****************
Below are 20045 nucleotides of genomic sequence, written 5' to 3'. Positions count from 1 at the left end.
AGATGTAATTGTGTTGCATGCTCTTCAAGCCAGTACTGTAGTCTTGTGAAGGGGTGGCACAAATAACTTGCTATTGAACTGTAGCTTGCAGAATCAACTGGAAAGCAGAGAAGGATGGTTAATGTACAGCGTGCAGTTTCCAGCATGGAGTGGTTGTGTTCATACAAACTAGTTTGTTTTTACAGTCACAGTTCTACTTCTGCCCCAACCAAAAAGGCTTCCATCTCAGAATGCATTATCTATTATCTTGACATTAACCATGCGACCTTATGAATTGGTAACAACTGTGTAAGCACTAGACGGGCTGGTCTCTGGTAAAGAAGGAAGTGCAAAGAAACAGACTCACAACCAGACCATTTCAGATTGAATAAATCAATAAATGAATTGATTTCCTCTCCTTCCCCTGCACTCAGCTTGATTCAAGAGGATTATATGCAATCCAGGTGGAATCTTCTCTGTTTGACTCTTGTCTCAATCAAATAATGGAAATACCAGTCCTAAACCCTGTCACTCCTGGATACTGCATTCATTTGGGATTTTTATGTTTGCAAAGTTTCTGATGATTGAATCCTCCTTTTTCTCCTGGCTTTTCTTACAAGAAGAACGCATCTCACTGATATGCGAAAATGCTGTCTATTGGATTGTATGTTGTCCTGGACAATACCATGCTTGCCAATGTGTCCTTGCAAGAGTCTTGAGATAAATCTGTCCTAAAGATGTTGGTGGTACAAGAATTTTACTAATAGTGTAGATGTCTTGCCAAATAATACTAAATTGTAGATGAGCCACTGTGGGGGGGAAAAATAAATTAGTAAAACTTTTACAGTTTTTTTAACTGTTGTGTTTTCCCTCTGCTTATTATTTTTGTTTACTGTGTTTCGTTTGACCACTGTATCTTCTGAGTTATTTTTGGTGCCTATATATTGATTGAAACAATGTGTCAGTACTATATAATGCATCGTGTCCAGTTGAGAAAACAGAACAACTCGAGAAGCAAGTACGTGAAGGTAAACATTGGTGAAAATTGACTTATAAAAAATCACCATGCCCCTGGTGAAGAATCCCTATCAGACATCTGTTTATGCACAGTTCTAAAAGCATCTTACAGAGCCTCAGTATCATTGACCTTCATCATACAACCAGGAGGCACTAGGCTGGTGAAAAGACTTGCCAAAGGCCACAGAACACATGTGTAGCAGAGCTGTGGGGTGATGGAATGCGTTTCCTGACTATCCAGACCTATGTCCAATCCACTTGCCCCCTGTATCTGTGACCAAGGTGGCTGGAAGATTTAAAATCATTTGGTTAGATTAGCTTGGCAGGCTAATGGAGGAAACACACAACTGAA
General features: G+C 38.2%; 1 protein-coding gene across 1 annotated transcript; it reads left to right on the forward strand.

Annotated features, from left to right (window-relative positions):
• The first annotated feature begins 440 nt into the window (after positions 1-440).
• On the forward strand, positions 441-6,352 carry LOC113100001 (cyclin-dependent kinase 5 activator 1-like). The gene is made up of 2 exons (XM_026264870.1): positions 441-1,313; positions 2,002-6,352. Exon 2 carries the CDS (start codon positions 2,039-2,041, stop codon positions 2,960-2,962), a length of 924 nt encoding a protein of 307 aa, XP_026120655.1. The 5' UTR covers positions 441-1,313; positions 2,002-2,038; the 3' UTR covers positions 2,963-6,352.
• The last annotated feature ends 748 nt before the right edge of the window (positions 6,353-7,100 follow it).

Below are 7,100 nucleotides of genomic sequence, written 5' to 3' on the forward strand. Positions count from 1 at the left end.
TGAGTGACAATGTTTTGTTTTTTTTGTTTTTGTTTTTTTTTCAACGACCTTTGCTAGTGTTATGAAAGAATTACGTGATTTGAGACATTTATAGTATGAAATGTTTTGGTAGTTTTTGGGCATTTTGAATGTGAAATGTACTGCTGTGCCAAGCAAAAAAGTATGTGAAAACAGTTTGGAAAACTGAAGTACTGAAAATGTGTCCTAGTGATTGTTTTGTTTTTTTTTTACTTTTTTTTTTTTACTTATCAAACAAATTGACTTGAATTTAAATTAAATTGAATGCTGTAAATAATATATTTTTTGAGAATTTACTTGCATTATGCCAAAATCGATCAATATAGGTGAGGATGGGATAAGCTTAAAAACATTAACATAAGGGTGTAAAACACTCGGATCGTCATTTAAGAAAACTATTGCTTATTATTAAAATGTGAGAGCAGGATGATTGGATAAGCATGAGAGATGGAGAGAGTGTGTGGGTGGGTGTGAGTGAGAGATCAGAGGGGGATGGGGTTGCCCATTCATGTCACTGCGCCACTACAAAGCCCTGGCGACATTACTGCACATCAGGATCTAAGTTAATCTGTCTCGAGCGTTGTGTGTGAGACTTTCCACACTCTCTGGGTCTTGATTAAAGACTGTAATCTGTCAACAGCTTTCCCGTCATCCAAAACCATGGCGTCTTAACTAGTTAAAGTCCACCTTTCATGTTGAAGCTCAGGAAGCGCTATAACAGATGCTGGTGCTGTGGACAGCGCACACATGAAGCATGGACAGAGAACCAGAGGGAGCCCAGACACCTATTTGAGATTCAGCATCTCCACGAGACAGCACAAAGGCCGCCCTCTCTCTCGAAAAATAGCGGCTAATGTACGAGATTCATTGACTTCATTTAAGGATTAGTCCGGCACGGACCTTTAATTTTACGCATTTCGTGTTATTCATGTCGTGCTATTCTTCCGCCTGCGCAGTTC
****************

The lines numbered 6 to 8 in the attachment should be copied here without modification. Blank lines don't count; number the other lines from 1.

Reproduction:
• On the forward strand, positions 441-6,352 carry LOC113100001 (cyclin-dependent kinase 5 activator 1-like). The gene is made up of 2 exons (XM_026264870.1): positions 441-1,313; positions 2,002-6,352. Exon 2 carries the CDS (start codon positions 2,039-2,041, stop codon positions 2,960-2,962), a length of 924 nt encoding a protein of 307 aa, XP_026120655.1. The 5' UTR covers positions 441-1,313; positions 2,002-2,038; the 3' UTR covers positions 2,963-6,352.
• The last annotated feature ends 748 nt before the right edge of the window (positions 6,353-7,100 follow it).

Below are 7,100 nucleotides of genomic sequence, written 5' to 3' on the forward strand. Positions count from 1 at the left end.